Running through Feb. 4, Culturemart offers emerging and established artists a testing ground for unique works incorporating dance, theatre, music, new media, puppetry and visual art. Culturemart is also collaborating with the Public Theater's Under the Radar Festival to stage Corey Dargel's Removable Parts and the New York debut of Ray Lee's amalgam of light and sound, Siren.
The 2009 Culturemart line-up follows:Removable Parts (Jan. 7-11). Corey Dargel's "theatrical song cycle for piano, voice, and electronics incorporates the subject of voluntary amputation."Siren (Jan. 8-11) Ray Lee creates "a whirling, spinning spectacle of mechanical movement, electronic sound and light."
The Venus Riff (Jan. 13-14). Johari Mayfield offers "an audio and visual exploration of the historical exploitation of and sexual fascination with the Black female body."Amazingland (Jan. 13-14). Geoff Sobelle, Trey Lyford and Steve Cuiffo team up to create "an experience you weren't even aware was out there. Three magicians. Two nights. One stage. Zero boring stuff. Sub-zero intelligence."Bordertowns (Jan. 15-16). Nick Brooke and Jenny Rohn explore "how recordings have reengineered the psychological landscape of the U.S., stitching together hundreds of recordings collected along the borders."Don Cristobal, Billy-Club Man (Jan. 15-16). Dream Music Puppetry Program's Erin Orr and Rima Fond re-imagine "the violent appetites and poetic possibilities of the Spanish Punch as he existed in the plays of Federico Garcia."Lucid Possession (Jan. 15-16). Toni Dove has created "an automated cinema performance event. Singing, talking, virtual, projection characters on dimensional robotic screens perform with musicians in duets."Alchemy of Light (Jan. 15-16). Ruth Sergel and Peter von Salis trace "the life of legendary magician Torrini, who toured the world with his daughter and wife showcasing their illusions. One day, a tragedy dispels the happy demonstration of technical prowess. Torrini is left straining against the limits of technology as he struggles to regain his lost family."Sonnambula (Jan. 16-18). Michael Bodel and Casey Cole present a "layered look at the breaking point of matter and motion, featuring an amalgam of puppets, contraptions and choreography that delves into the eventual reduction of everything to nothing."Ego (Jan. 16-18). David Michael Friend offers a work about "a puppeteer [who] finds himself dissatisfied with the state of his art. As he stumbles through the creative process of developing a new piece, he realizes that in order to create a better show he will need to enhance his control over both his puppet skills and his people skills."Paris Syndrome (Jan. 17-19). The ensemble Ex.Pgirl creates an "original dance theatre piece based on a phenomena of extreme culture shock that occurs to some Japanese tourists when they visit Paris."Aunt Leaf (Jan. 18). Barbara Weichmann and Jeffrey Mousseau offer the children's "tale from the dark woods of the Hudson River Valley and the darker woods of the imagination."Mosheh (Jan. 21-23). Yoav Gal presents the return of the "indie opera that re-enacts the biblical saga of Moses as an ancient-futuristic ritual."Sounding (Jan. 26-28). Jennifer Gibbs and Kristin Marting create a "multi-media performance inspired by Henrik Ibsen's Lady from the Sea and steered by the psyche of a fractured woman." Water (or the secret life of objects) (Jan. 30-31). Sheila Callaghan, Daniella Topol, Katie Down and Leah Gelpe return with an excerpt from the six-hour "multi-media, theatrical exploration of flood mythology around the world."Secret Rendezvous (Jan. 31). Kameron Steele and Ivana Catanese present a reading of an "experimental tragi-comedy which examines the conflict between the individual and the health care establishment."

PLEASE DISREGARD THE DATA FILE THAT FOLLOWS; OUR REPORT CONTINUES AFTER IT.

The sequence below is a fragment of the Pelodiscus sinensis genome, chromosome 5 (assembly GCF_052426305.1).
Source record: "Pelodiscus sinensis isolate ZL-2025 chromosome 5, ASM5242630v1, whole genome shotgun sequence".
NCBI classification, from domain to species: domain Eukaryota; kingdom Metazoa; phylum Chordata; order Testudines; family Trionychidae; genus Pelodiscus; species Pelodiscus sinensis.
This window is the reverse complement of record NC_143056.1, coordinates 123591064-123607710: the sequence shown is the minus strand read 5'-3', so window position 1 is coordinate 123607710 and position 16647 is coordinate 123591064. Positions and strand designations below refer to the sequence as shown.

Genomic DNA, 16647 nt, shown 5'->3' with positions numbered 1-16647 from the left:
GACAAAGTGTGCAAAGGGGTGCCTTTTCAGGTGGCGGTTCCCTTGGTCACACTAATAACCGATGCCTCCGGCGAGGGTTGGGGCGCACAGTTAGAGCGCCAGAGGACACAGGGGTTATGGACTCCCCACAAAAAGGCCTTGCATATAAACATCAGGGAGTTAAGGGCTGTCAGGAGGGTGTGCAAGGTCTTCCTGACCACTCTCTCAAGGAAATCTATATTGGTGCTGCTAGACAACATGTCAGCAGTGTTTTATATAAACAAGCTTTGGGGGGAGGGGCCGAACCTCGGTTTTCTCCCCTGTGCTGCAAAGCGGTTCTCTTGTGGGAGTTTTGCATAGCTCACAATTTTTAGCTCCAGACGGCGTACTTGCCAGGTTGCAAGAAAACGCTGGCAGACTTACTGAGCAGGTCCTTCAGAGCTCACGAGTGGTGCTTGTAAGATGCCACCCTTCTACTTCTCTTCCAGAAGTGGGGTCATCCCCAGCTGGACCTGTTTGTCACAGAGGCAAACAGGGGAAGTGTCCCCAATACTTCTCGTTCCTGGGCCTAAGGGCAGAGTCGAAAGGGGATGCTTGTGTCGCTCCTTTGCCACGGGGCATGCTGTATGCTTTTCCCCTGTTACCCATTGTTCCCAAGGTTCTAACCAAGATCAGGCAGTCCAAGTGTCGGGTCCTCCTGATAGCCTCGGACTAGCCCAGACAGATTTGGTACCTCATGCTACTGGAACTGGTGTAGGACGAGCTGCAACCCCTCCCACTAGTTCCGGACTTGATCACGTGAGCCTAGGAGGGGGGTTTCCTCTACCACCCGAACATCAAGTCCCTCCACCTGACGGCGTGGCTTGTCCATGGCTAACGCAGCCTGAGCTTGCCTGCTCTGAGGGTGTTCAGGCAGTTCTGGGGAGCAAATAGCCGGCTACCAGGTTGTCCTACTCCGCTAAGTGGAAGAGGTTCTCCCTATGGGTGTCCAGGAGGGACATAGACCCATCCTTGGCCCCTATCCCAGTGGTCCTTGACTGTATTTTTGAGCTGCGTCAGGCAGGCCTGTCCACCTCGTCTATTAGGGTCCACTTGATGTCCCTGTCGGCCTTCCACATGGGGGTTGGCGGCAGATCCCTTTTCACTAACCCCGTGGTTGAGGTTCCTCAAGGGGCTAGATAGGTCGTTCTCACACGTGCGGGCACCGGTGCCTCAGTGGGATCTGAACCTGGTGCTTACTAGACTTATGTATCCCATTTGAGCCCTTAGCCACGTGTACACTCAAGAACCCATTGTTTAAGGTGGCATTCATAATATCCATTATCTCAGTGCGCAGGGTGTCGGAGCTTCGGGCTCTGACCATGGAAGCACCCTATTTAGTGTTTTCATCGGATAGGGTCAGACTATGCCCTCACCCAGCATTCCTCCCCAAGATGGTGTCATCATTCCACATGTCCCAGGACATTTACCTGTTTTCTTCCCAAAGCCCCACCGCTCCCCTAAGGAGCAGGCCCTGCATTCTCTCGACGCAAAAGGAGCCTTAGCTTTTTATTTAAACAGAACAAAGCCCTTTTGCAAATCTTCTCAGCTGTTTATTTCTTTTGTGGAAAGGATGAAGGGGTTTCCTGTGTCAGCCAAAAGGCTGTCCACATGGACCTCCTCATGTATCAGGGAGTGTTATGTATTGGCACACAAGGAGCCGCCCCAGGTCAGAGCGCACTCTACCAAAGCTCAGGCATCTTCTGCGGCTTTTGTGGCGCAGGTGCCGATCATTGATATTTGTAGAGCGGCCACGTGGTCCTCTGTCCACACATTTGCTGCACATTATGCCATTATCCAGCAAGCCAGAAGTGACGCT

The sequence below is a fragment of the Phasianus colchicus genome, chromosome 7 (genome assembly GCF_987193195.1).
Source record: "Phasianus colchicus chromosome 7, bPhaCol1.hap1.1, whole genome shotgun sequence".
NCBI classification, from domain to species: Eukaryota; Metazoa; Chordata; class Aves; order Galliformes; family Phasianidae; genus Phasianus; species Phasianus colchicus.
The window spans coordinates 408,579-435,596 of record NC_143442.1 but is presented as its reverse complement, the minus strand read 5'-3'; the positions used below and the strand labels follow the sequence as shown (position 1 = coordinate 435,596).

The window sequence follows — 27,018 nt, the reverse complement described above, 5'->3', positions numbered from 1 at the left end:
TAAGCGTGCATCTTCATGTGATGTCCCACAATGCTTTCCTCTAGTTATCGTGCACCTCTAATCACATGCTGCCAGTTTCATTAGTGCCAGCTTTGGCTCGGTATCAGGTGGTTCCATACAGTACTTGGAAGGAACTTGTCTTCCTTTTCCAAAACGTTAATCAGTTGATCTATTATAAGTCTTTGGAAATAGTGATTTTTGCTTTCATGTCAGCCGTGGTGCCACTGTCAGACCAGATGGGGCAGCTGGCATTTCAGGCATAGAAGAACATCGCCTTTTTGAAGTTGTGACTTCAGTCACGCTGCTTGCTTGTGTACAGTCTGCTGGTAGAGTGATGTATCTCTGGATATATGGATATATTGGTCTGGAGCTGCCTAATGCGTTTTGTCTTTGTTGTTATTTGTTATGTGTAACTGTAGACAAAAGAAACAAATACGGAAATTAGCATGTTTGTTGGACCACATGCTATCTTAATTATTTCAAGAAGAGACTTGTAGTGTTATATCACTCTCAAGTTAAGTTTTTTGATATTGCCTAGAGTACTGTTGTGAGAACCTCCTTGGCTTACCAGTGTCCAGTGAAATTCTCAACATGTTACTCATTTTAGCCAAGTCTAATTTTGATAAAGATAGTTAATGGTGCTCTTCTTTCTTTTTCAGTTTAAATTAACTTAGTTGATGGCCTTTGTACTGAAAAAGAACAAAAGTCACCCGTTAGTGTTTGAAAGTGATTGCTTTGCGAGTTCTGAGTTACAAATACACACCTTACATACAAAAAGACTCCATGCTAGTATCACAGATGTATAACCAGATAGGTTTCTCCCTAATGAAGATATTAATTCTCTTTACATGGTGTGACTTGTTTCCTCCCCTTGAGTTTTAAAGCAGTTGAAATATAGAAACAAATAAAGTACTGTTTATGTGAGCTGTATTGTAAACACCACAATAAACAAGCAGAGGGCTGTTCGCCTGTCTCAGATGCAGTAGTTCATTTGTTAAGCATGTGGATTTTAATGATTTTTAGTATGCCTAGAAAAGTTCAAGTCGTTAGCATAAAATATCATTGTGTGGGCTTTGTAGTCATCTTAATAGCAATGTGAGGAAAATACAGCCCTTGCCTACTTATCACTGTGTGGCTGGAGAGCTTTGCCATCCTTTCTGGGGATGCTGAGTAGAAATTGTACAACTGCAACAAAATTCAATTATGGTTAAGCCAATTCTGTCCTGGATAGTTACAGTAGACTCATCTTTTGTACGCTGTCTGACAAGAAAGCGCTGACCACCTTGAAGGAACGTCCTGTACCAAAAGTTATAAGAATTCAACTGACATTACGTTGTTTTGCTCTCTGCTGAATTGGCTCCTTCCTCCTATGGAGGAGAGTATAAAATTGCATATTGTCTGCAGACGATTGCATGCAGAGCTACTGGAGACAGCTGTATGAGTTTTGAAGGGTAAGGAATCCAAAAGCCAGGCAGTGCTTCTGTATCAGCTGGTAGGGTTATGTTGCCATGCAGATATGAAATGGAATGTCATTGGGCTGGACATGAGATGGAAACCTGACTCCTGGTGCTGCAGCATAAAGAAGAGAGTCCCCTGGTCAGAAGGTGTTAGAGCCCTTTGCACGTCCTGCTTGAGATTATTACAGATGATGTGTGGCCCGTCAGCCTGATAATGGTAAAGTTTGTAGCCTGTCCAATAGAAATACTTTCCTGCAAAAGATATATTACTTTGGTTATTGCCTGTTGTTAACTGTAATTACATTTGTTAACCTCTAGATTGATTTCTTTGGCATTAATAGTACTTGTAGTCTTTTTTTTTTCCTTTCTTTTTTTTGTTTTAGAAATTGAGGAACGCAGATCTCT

Soul Leaves Her Body (Feb. 3-4). Peter Flaherty and Jenny Mary Tai Liu offer "an integrated-media performance synthesizing theatre, dance, live video, music and cinema, that is inspired by a progressive thirteenth-century Chinese drama." Tickets for Culturemart are available by calling (212) 352-3101 or by visiting www.here.org. HERE Arts Center is located at 145 Sixth Avenue in Manhattan.
For further information visit www.here.org.